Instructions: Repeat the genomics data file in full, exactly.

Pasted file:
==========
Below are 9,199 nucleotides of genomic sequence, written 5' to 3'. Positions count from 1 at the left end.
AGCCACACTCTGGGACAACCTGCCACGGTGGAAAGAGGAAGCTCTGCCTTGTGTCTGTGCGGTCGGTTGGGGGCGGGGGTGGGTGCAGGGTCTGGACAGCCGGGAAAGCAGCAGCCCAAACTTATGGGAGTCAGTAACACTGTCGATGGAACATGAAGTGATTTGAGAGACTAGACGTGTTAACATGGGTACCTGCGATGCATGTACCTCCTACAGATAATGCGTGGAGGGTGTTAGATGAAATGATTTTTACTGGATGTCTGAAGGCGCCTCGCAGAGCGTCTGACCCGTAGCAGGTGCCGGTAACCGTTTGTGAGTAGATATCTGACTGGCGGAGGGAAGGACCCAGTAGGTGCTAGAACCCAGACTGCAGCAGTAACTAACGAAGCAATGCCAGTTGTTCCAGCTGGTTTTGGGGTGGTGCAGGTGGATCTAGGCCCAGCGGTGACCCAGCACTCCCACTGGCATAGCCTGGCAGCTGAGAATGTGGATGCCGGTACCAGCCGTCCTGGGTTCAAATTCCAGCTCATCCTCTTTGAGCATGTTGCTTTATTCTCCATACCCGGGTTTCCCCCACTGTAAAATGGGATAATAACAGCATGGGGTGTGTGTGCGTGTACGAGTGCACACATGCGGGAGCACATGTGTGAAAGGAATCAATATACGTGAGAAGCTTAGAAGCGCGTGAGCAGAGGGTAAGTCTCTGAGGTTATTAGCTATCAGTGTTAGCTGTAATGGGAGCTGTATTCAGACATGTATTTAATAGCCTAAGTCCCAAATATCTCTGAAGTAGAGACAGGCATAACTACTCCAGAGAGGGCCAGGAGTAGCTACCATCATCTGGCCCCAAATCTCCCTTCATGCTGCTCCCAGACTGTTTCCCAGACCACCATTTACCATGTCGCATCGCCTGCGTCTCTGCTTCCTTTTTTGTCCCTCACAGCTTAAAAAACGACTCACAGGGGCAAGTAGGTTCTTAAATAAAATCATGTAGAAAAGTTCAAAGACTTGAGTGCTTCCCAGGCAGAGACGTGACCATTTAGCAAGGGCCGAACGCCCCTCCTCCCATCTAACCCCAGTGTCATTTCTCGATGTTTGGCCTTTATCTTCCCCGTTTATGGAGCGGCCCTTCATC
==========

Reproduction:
Below are 9,199 nucleotides of genomic sequence, written 5' to 3'. Positions count from 1 at the left end.
AGCCACACTCTGGGACAACCTGCCACGGTGGAAAGAGGAAGCTCTGCCTTGTGTCTGTGCGGTCGGTTGGGGGCGGGGGTGGGTGCAGGGTCTGGACAGCCGGGAAAGCAGCAGCCCAAACTTATGGGAGTCAGTAACACTGTCGATGGAACATGAAGTGATTTGAGAGACTAGACGTGTTAACATGGGTACCTGCGATGCATGTACCTCCTACAGATAATGCGTGGAGGGTGTTAGATGAAATGATTTTTACTGGATGTCTGAAGGCGCCTCGCAGAGCGTCTGACCCGTAGCAGGTGCCGGTAACCGTTTGTGAGTAGATATCTGACTGGCGGAGGGAAGGACCCAGTAGGTGCTAGAACCCAGACTGCAGCAGTAACTAACGAAGCAATGCCAGTTGTTCCAGCTGGTTTTGGGGTGGTGCAGGTGGATCTAGGCCCAGCGGTGACCCAGCACTCCCACTGGCATAGCCTGGCAGCTGAGAATGTGGATGCCGGTACCAGCCGTCCTGGGTTCAAATTCCAGCTCATCCTCTTTGAGCATGTTGCTTTATTCTCCATACCCGGGTTTCCCCCACTGTAAAATGGGATAATAACAGCATGGGGTGTGTGTGCGTGTACGAGTGCACACATGCGGGAGCACATGTGTGAAAGGAATCAATATACGTGAGAAGCTTAGAAGCGCGTGAGCAGAGGGTAAGTCTCTGAGGTTATTAGCTATCAGTGTTAGCTGTAATGGGAGCTGTATTCAGACATGTATTTAATAGCCTAAGTCCCAAATATCTCTGAAGTAGAGACAGGCATAACTACTCCAGAGAGGGCCAGGAGTAGCTACCATCATCTGGCCCCAAATCTCCCTTCATGCTGCTCCCAGACTGTTTCCCAGACCACCATTTACCATGTCGCATCGCCTGCGTCTCTGCTTCCTTTTTTGTCCCTCACAGCTTAAAAAACGACTCACAGGGGCAAGTAGGTTCTTAAATAAAATCATGTAGAAAAGTTCAAAGACTTGAGTGCTTCCCAGGCAGAGACGTGACCATTTAGCAAGGGCCGAACGCCCCTCCTCCCATCTAACCCCAGTGTCATTTCTCGATGTTTGGCCTTTATCTTCCCCGTTTATGGAGCGGCCCTTCATC